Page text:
More than half of citizens of the United Kingdom think the country has been divided, especially by the Brexit process, while political parties and the government have lost trust in the eyes of the public, a recent survey suggests.
A public survey conducted by Sky Data in January showed that 75 percent of U.K. citizens think the country has already been divided in recent years, while this rate goes up to 81 percent among those aged 25 to 34.
While 42 percent of the survey participants said that the cause behind this division is Britain's initiative to leave the European Union, some 23 percent stated politicians as the reason. Another 14 percent thought that cause of division is the migrants.
The survey results showed that some 62 percent thought the U.K. is Islamophobic and 51 percent think the country is racist.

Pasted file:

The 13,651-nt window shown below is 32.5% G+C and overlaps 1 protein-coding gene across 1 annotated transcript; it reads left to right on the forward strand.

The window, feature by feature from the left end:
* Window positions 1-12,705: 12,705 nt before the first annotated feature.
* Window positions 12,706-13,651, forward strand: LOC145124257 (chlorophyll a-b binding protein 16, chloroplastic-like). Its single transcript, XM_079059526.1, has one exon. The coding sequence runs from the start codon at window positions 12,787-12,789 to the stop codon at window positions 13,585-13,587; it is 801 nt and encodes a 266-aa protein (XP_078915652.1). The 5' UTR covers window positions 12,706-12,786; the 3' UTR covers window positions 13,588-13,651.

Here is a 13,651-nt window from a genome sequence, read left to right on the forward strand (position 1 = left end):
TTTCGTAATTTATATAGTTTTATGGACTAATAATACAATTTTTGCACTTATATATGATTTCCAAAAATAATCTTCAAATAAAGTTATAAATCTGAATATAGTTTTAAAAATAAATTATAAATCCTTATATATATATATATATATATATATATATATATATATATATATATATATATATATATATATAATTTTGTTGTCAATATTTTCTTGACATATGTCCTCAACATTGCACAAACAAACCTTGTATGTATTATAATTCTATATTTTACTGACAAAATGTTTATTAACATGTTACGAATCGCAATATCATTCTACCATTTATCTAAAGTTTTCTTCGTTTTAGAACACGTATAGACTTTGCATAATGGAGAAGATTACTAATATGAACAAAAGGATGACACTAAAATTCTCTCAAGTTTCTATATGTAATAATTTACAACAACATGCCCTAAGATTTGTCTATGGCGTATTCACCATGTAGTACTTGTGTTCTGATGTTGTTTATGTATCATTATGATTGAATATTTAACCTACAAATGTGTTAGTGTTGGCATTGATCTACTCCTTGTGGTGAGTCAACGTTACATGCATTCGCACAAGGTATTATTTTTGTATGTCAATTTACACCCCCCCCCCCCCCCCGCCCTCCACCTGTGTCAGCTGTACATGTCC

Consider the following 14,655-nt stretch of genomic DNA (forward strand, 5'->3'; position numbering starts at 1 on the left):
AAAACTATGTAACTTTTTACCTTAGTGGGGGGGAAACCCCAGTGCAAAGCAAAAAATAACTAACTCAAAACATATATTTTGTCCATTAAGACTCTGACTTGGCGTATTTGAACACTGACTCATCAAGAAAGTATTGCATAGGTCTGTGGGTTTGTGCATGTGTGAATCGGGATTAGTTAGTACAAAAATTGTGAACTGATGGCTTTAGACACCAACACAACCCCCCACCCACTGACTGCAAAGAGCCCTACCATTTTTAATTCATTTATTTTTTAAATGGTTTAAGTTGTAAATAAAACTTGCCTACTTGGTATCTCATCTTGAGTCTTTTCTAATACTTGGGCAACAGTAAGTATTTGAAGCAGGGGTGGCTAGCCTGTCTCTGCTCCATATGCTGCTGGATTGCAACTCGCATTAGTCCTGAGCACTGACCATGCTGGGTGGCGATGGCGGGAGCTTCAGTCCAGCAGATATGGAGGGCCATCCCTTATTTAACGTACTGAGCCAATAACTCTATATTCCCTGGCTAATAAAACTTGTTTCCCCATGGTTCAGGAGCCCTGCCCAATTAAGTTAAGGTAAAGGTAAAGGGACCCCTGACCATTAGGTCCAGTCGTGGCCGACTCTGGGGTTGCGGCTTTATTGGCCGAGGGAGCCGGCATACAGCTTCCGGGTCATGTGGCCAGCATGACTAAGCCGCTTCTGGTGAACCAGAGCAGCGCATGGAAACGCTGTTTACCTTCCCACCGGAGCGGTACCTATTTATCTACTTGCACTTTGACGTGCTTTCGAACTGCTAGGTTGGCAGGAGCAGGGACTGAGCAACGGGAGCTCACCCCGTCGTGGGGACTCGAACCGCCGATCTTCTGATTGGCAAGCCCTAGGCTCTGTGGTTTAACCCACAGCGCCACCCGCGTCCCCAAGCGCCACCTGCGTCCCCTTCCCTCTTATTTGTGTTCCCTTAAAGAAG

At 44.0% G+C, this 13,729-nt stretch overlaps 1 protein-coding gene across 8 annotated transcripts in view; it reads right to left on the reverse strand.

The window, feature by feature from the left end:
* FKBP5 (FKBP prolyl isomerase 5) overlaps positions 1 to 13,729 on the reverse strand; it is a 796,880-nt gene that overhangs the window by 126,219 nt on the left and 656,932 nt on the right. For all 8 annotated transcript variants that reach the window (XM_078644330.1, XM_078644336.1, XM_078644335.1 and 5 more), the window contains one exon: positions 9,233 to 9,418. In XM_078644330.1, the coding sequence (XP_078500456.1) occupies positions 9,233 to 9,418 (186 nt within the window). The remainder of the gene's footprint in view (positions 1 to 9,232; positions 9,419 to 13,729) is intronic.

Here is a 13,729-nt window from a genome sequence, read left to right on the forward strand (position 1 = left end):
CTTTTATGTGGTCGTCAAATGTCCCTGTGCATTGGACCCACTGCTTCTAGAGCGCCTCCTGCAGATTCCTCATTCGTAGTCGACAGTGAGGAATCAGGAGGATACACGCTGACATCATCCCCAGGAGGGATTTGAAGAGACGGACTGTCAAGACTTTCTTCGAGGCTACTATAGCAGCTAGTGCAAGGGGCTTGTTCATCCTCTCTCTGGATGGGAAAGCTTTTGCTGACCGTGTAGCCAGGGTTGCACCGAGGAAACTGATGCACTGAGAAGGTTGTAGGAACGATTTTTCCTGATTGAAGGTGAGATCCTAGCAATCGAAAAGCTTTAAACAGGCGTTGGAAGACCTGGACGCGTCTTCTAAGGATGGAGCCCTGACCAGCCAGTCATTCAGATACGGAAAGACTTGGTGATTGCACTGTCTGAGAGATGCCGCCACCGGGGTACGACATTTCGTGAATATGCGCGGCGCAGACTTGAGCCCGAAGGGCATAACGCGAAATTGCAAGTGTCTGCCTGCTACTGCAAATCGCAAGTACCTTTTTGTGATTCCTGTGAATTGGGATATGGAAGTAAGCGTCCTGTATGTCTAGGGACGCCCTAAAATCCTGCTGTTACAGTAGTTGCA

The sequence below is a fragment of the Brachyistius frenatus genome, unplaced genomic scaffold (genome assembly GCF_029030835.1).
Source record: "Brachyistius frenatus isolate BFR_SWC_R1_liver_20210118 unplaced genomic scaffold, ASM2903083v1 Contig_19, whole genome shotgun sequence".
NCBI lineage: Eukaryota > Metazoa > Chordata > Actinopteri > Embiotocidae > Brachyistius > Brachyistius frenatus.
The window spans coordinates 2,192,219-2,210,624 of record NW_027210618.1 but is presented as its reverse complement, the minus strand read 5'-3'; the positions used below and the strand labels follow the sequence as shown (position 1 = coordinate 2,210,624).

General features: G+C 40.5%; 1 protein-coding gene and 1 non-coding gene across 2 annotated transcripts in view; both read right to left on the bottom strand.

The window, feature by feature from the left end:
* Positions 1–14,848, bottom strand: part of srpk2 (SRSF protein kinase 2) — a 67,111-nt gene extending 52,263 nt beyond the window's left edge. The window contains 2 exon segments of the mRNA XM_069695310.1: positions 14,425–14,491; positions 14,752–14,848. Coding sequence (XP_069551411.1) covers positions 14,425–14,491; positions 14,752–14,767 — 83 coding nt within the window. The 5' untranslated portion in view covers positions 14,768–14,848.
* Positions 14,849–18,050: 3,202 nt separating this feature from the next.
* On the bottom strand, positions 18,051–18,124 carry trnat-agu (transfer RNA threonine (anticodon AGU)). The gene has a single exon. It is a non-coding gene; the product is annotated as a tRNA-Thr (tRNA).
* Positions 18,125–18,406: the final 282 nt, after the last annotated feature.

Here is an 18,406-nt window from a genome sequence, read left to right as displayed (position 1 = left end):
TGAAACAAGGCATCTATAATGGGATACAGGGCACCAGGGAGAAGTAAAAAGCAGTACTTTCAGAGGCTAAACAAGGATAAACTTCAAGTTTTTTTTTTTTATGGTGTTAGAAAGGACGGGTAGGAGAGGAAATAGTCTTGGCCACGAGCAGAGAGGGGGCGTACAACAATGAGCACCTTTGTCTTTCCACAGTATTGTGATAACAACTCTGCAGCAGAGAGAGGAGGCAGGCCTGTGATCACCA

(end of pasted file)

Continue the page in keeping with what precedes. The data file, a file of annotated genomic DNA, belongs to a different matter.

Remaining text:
The largest percentage of participants listed the British military as the most trusted institution in the country, followed by the national health system and the British police. The royal family ranked fourth in trustworthiness in the eyes of the public.
The government, followed by the ruling Conservative Party, the main opposition Labour Party and the media, were listed as the most unreliable institutions in the country, according to the results.
Some 87 percent of the participants were not happy with the current politicians, with this rate increasing as high as 90 percent among young people, the survey showed.
Britain held a referendum to leave the European Union on June 23, 2016, with 52 percent of the country approving the departure.
The country is due to leave the EU on March 29 but Parliament has so far rejected the deal struck between May's government and the bloc.
With just over a month until Britain is due to leave the bloc, Prime Minister Theresa May is seeking changes to her exit deal in order to break an impasse in parliament.
May and the other 27 EU leaders approved a Brexit withdrawal agreement at a summit on Nov. 25 last year, but the British leader's own Parliament rejected it on Jan. 15.
Since then, May and her ministers have repeatedly met EU leaders and their negotiator Michael Barnier to urge them to reopen the text to find a way to appease Eurosceptic MPs.